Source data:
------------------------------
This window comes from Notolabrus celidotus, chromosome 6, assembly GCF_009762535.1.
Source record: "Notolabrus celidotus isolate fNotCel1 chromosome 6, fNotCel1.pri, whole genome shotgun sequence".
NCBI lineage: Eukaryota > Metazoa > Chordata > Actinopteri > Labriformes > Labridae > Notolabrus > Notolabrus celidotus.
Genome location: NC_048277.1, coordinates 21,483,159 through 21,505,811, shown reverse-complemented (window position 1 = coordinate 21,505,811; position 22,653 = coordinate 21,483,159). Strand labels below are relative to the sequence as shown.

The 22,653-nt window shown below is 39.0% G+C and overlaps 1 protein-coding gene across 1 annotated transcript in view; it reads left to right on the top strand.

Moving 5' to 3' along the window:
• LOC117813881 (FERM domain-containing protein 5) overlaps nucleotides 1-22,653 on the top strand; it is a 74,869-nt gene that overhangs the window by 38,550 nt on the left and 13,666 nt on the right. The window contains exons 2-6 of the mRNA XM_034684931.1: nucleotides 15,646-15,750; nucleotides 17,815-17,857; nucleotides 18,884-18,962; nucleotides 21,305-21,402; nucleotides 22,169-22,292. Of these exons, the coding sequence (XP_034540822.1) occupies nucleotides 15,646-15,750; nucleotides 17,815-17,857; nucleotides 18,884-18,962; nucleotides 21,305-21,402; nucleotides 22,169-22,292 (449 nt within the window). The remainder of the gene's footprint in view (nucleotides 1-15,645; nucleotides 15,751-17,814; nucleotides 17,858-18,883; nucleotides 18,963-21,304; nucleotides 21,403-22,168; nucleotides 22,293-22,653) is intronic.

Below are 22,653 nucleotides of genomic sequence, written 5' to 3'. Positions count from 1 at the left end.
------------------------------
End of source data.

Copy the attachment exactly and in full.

This window comes from Notolabrus celidotus, chromosome 6, assembly GCF_009762535.1.
Source record: "Notolabrus celidotus isolate fNotCel1 chromosome 6, fNotCel1.pri, whole genome shotgun sequence".
NCBI lineage: Eukaryota > Metazoa > Chordata > Actinopteri > Labriformes > Labridae > Notolabrus > Notolabrus celidotus.
Genome location: NC_048277.1, coordinates 21,483,159 through 21,505,811, shown reverse-complemented (window position 1 = coordinate 21,505,811; position 22,653 = coordinate 21,483,159). Strand labels below are relative to the sequence as shown.

The 22,653-nt window shown below is 39.0% G+C and overlaps 1 protein-coding gene across 1 annotated transcript in view; it reads left to right on the top strand.

Moving 5' to 3' along the window:
• LOC117813881 (FERM domain-containing protein 5) overlaps nucleotides 1-22,653 on the top strand; it is a 74,869-nt gene that overhangs the window by 38,550 nt on the left and 13,666 nt on the right. The window contains exons 2-6 of the mRNA XM_034684931.1: nucleotides 15,646-15,750; nucleotides 17,815-17,857; nucleotides 18,884-18,962; nucleotides 21,305-21,402; nucleotides 22,169-22,292. Of these exons, the coding sequence (XP_034540822.1) occupies nucleotides 15,646-15,750; nucleotides 17,815-17,857; nucleotides 18,884-18,962; nucleotides 21,305-21,402; nucleotides 22,169-22,292 (449 nt within the window). The remainder of the gene's footprint in view (nucleotides 1-15,645; nucleotides 15,751-17,814; nucleotides 17,858-18,883; nucleotides 18,963-21,304; nucleotides 21,403-22,168; nucleotides 22,293-22,653) is intronic.

Below are 22,653 nucleotides of genomic sequence, written 5' to 3'. Positions count from 1 at the left end.